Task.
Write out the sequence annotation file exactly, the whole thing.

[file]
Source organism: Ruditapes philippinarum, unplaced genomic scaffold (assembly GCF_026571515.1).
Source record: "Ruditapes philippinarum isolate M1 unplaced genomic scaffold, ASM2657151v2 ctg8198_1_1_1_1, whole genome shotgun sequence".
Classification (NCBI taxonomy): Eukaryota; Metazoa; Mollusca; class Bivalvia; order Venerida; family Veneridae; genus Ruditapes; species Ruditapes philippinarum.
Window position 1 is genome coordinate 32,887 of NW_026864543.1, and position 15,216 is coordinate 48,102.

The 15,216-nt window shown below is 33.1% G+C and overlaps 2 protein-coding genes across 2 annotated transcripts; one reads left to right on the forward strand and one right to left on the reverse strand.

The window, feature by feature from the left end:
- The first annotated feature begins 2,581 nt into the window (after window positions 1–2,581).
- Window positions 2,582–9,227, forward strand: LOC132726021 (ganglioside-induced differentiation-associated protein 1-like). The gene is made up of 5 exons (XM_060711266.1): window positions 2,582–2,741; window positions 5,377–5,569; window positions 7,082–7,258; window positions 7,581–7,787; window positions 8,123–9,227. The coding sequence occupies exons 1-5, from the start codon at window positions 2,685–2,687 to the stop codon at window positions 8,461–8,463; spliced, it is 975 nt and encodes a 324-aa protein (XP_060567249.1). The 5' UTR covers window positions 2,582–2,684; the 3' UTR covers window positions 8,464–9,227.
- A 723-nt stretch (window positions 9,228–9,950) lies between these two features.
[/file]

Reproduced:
Source organism: Ruditapes philippinarum, unplaced genomic scaffold (assembly GCF_026571515.1).
Source record: "Ruditapes philippinarum isolate M1 unplaced genomic scaffold, ASM2657151v2 ctg8198_1_1_1_1, whole genome shotgun sequence".
Classification (NCBI taxonomy): Eukaryota; Metazoa; Mollusca; class Bivalvia; order Venerida; family Veneridae; genus Ruditapes; species Ruditapes philippinarum.
Window position 1 is genome coordinate 32,887 of NW_026864543.1, and position 15,216 is coordinate 48,102.

The 15,216-nt window shown below is 33.1% G+C and overlaps 2 protein-coding genes across 2 annotated transcripts; one reads left to right on the forward strand and one right to left on the reverse strand.

The window, feature by feature from the left end:
- The first annotated feature begins 2,581 nt into the window (after window positions 1–2,581).
- Window positions 2,582–9,227, forward strand: LOC132726021 (ganglioside-induced differentiation-associated protein 1-like). The gene is made up of 5 exons (XM_060711266.1): window positions 2,582–2,741; window positions 5,377–5,569; window positions 7,082–7,258; window positions 7,581–7,787; window positions 8,123–9,227. The coding sequence occupies exons 1-5, from the start codon at window positions 2,685–2,687 to the stop codon at window positions 8,461–8,463; spliced, it is 975 nt and encodes a 324-aa protein (XP_060567249.1). The 5' UTR covers window positions 2,582–2,684; the 3' UTR covers window positions 8,464–9,227.
- A 723-nt stretch (window positions 9,228–9,950) lies between these two features.